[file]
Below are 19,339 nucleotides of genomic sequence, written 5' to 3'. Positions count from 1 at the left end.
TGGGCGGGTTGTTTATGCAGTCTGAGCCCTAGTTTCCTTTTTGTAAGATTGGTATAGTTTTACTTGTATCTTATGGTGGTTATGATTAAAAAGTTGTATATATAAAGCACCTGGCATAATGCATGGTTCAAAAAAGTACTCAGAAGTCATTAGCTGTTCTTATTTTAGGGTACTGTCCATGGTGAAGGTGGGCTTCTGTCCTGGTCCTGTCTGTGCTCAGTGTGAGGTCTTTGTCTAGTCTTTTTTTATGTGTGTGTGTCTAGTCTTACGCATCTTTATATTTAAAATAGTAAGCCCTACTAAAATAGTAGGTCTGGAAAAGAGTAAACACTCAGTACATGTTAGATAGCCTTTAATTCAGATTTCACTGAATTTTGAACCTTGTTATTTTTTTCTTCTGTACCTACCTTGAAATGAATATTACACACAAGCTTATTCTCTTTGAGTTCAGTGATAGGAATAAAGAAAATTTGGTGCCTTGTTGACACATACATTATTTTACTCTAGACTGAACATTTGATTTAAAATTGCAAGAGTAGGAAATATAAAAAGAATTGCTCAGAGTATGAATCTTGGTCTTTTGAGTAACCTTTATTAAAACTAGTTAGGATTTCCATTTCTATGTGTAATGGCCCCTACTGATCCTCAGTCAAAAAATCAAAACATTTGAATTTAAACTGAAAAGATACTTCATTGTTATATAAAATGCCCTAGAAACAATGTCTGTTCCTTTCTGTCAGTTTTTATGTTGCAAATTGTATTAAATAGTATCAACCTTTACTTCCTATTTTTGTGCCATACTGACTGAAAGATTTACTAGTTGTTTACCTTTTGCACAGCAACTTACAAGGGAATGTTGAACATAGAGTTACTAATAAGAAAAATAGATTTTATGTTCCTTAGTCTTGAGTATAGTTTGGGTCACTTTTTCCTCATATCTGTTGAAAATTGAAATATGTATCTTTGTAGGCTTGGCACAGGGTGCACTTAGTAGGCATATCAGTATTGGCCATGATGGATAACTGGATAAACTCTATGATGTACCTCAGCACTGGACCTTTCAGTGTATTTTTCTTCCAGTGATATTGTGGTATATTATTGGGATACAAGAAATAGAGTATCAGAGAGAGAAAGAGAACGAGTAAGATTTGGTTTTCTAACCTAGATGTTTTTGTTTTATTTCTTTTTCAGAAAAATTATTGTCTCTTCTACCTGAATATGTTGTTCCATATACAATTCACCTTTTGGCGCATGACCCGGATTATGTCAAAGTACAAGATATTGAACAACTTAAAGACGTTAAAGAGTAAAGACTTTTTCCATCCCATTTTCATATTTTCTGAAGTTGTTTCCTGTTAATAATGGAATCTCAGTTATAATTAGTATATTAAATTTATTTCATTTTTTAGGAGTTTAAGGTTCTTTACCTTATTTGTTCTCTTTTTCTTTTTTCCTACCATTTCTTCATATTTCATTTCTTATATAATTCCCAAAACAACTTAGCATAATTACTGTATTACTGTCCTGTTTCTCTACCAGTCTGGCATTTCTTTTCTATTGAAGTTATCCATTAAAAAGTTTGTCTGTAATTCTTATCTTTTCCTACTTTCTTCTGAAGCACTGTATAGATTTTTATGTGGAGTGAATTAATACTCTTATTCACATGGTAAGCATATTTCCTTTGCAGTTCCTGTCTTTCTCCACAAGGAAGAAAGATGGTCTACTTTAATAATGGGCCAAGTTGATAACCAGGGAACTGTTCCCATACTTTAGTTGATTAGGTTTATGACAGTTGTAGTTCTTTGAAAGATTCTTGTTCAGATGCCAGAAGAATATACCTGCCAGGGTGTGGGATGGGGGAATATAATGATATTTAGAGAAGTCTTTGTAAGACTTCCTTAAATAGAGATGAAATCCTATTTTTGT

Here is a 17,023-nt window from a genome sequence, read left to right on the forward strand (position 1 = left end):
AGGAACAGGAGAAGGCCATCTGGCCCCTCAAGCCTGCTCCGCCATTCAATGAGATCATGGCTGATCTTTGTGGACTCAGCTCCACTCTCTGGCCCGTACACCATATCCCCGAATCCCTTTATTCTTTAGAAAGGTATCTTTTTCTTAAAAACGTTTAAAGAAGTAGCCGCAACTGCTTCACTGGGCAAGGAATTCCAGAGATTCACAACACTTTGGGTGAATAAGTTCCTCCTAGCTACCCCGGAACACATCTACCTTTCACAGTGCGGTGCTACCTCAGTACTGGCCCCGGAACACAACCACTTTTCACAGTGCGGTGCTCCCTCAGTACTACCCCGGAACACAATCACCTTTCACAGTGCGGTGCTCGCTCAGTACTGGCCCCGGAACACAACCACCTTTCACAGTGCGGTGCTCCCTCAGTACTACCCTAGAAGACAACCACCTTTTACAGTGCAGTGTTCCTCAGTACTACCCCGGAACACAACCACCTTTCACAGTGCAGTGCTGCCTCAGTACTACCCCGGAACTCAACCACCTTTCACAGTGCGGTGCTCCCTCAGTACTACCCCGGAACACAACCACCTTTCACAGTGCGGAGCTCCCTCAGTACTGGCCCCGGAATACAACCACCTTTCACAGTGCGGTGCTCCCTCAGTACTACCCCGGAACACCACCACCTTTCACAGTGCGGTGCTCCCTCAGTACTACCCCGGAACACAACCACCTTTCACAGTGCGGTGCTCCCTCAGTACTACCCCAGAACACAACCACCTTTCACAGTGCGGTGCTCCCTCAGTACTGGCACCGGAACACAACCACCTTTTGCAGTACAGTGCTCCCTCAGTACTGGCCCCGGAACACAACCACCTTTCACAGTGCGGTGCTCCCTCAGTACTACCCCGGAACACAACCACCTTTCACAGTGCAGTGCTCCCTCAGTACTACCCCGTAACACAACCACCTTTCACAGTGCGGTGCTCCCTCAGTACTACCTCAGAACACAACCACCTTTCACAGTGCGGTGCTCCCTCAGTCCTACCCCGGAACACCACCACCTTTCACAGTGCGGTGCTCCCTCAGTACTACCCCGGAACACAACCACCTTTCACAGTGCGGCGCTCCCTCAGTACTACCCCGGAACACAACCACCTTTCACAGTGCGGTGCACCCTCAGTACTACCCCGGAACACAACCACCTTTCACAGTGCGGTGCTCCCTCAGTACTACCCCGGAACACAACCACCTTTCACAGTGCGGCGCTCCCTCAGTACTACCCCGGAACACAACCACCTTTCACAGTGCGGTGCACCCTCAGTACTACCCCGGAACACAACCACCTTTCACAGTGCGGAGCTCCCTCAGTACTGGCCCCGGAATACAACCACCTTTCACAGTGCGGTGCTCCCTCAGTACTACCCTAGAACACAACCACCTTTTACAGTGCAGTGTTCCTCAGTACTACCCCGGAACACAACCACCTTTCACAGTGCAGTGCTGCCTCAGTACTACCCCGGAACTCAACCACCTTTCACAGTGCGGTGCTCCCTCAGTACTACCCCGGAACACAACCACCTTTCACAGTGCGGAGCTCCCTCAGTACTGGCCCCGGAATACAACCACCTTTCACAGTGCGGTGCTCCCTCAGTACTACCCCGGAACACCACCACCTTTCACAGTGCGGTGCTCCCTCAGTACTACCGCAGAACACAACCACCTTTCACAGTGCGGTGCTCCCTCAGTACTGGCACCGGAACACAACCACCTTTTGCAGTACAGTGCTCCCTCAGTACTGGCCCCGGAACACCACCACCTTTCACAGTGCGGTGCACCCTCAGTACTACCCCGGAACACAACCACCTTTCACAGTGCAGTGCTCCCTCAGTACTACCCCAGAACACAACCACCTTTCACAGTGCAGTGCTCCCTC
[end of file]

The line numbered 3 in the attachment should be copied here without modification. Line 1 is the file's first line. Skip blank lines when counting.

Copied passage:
Here is a 17,023-nt window from a genome sequence, read left to right on the forward strand (position 1 = left end):